Nearly five years had elapsed since Matchbox Twenty’s last studio album, and in the interim, singer Rob Thomas had launched a chart-topping solo career. So, despite some 28 million records sold across three multi-platinum albums, a remarkable string of hit singles, and fan demand for the band’s return to active duty running hot, fully restarting the Matchbox engine nevertheless remained in question.
The plan was to release a long-overdue greatest hits collection and to include a newly recorded track or two. And the truth is that when the members of Matchbox Twenty first reconvened to write new material, they realized that it could have been the band’s swan song. “Paul [Doucette] and I had a sense going in that this was our last record,” says Thomas. “It seemed like a good one to go out on. We’d do a greatest hits album and put one new single on it.”
However, to quote one of the band’s biggest hits, they very quickly and surprisingly found their way “Back 2 Good.”
The outstanding result is “EXILE ON MAINSTREAM”: six new songs overseen by Steve Lillywhite, marking the renowned Grammy-winning producer’s first work with the band, combined with a collection of 11 Matchbox Twenty smashes.
Thomas, Doucette, Cook, and Yale gathered in Thomas’s New York home studio to write, each bringing with them the life and musical growth they’d experienced since the band’s last album, 2002’s “MORE THAN YOU THINK YOU ARE.” Doucette, who shifted from drummer to guitarist after Adam Gaynor left the band in 2005, had made a solo album under the rubric The Break and Repair Method and had scored a film for Nickelodeon. Cook had released a CD via his other project, The New Left. And Thomas’s solo career took off with the multi-platinum “…SOMETHING TO BE.”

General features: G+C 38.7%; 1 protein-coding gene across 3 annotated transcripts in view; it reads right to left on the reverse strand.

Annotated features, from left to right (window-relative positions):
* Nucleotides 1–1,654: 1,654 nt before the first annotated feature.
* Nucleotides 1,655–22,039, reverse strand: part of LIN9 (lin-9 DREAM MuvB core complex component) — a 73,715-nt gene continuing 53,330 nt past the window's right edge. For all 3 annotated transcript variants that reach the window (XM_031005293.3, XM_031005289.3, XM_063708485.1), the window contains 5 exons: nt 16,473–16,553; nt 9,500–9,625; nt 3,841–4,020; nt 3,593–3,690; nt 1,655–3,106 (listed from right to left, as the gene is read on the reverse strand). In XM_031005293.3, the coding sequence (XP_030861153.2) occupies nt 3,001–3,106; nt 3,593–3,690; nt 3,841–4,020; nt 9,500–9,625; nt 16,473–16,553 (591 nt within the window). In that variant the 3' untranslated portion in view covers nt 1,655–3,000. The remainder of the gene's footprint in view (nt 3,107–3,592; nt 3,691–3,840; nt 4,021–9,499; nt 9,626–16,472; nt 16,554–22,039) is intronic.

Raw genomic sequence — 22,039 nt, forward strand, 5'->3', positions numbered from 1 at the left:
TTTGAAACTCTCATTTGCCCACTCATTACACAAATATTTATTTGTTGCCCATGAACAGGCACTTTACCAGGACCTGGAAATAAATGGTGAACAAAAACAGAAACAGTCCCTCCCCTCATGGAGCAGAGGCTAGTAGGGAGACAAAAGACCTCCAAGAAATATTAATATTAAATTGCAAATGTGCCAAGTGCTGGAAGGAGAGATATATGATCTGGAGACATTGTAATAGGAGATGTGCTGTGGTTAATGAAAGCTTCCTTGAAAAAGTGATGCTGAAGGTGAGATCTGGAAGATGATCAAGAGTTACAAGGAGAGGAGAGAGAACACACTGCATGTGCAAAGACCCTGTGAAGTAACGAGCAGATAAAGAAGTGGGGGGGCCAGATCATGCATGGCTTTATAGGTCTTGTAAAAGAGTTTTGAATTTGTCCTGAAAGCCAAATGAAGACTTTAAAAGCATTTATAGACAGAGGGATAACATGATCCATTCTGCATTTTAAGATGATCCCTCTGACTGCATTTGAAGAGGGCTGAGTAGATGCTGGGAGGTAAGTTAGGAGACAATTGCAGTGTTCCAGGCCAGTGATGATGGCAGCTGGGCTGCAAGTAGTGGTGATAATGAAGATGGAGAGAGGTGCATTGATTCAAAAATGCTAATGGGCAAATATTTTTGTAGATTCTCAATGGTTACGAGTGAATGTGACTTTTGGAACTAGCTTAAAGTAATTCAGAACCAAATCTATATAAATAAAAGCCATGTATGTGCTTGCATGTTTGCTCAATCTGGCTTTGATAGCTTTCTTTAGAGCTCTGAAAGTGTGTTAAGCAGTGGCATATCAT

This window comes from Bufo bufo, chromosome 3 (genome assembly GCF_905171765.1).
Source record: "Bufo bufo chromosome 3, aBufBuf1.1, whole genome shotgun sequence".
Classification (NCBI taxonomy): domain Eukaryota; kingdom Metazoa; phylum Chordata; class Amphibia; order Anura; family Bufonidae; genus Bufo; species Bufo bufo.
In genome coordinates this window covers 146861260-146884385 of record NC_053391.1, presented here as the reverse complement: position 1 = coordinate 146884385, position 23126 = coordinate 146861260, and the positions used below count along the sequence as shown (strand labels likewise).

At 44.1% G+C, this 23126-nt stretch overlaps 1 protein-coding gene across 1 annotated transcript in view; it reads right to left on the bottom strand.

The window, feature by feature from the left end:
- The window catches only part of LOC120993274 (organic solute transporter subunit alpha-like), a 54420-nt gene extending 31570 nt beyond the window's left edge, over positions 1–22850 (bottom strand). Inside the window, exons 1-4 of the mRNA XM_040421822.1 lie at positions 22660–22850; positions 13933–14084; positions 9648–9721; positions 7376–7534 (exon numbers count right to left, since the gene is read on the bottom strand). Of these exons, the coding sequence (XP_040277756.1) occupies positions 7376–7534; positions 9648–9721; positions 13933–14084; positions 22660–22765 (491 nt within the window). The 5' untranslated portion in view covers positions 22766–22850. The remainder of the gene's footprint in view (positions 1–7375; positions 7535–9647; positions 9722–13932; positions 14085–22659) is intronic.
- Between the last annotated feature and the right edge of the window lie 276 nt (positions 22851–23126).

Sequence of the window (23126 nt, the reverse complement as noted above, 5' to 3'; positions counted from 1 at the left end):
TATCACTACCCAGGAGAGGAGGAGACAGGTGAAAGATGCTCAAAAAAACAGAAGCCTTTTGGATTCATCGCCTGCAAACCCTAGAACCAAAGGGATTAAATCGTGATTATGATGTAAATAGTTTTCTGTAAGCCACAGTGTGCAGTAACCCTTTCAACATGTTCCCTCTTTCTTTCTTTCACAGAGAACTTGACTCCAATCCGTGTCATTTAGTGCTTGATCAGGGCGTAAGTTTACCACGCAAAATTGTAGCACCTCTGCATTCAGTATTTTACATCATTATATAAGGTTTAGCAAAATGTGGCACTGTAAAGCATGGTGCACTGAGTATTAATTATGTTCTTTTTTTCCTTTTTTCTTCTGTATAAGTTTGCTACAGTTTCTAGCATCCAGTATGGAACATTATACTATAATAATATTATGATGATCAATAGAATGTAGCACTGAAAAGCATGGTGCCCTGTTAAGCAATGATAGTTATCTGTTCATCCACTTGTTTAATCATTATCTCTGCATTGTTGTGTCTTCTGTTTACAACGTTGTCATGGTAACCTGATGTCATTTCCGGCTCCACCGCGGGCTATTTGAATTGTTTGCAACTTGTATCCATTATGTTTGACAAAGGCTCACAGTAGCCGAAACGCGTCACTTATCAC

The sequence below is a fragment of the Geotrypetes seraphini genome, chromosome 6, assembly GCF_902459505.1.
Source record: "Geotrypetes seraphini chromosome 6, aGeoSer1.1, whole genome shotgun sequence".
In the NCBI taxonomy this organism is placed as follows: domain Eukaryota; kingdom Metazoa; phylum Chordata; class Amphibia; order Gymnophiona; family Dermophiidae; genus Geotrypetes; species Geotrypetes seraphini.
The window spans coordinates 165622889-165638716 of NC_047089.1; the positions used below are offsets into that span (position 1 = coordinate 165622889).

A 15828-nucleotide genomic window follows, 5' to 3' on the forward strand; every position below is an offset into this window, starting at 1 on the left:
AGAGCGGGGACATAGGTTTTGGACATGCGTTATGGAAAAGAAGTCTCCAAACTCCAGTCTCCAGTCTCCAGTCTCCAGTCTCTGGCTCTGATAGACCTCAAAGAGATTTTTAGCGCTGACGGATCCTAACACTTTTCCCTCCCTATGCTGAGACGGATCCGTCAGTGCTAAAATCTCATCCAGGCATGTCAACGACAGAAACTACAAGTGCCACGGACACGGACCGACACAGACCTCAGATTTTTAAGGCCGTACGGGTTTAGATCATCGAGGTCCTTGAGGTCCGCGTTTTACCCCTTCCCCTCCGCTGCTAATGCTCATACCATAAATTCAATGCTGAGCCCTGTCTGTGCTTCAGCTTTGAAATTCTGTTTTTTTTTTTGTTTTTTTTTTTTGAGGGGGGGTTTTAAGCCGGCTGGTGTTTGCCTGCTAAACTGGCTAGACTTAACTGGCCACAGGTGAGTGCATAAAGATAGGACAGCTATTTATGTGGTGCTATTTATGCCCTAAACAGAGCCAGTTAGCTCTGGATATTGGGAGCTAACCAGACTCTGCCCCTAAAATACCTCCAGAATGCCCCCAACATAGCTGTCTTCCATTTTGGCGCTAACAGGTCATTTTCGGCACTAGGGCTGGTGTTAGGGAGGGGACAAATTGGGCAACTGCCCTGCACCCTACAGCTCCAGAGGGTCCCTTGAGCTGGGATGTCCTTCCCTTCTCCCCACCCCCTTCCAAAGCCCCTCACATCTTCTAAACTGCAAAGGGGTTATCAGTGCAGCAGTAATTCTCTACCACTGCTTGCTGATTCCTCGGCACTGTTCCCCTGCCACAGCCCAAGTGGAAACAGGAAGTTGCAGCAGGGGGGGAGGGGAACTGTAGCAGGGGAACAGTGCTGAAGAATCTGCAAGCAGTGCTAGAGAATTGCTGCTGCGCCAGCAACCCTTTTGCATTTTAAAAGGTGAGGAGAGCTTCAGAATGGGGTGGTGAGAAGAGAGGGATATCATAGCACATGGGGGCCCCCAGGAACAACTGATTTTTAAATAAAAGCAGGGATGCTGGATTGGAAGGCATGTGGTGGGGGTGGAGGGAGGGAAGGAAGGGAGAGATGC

It turns out everyone had a lot on their minds. The ideas came pouring out, with the band writing 13 songs in four days. The first single, “How Far We’ve Come,” merges apocalyptic lyrics and frenetic, building rhythms. Doomsday has never sounded so good. “There’s no reason it can’t be sexy,” laughs Thomas about the end of the world. The other new tracks — including the darkly humorous “I’ll Believe You When,” the driving “All Your Reasons,” the R&B-leaning “I Can’t Let You Go,” the jangly “If I Fall,” and the heartbreaking ballad “These Hard Times” — share a lyrical leanness that allows them to cut quickly through the sonic atmosphere.
When not working on the new material, the band selected the 11 songs for the greatest hits portion — which they decided to present in chronological order to trace the band’s musical evolution.
The album’s title pokes good-natured fun at the group’s tremendous popularity, while playing off of the classic Rolling Stones album “EXILE ON MAIN STREET.” Fittingly, 2007 marks the tenth anniversary of Matchbox’s breakthrough into the mainstream. Their debut album, “YOURSELF OR SOMEONE LIKE YOU,” was released in the fall of 1996 and began an initial slow burn with the rock radio success of “Long Day.” By the spring of 1997, the band’s momentum had become explosive and unstoppable. The album went gold in June, platinum in July… and that was only the beginning. In October 1999, three years after its release, “YOURSELF…” earned the RIAA’s Diamond Award for U.S. sales of over ten million, and has gone on to sell more than 15 million copies worldwide.
Matchbox Twenty was named Best New Band in the 1997 Rolling Stone Readers Poll, and they followed the enormous success of “YOURSELF…” with two more multi-platinum sets — 2000’s “MAD SEASON BY MATCHBOX TWENTY” and 2002’s “MORE THAN YOU THINK YOU ARE.” Among their many accolades are five Grammy nominations and three American Music Award nominations, while Rob Thomas has earned three Grammy Awards, 11 BMI Awards, and has been twice named Billboard’s Songwriter of the Year.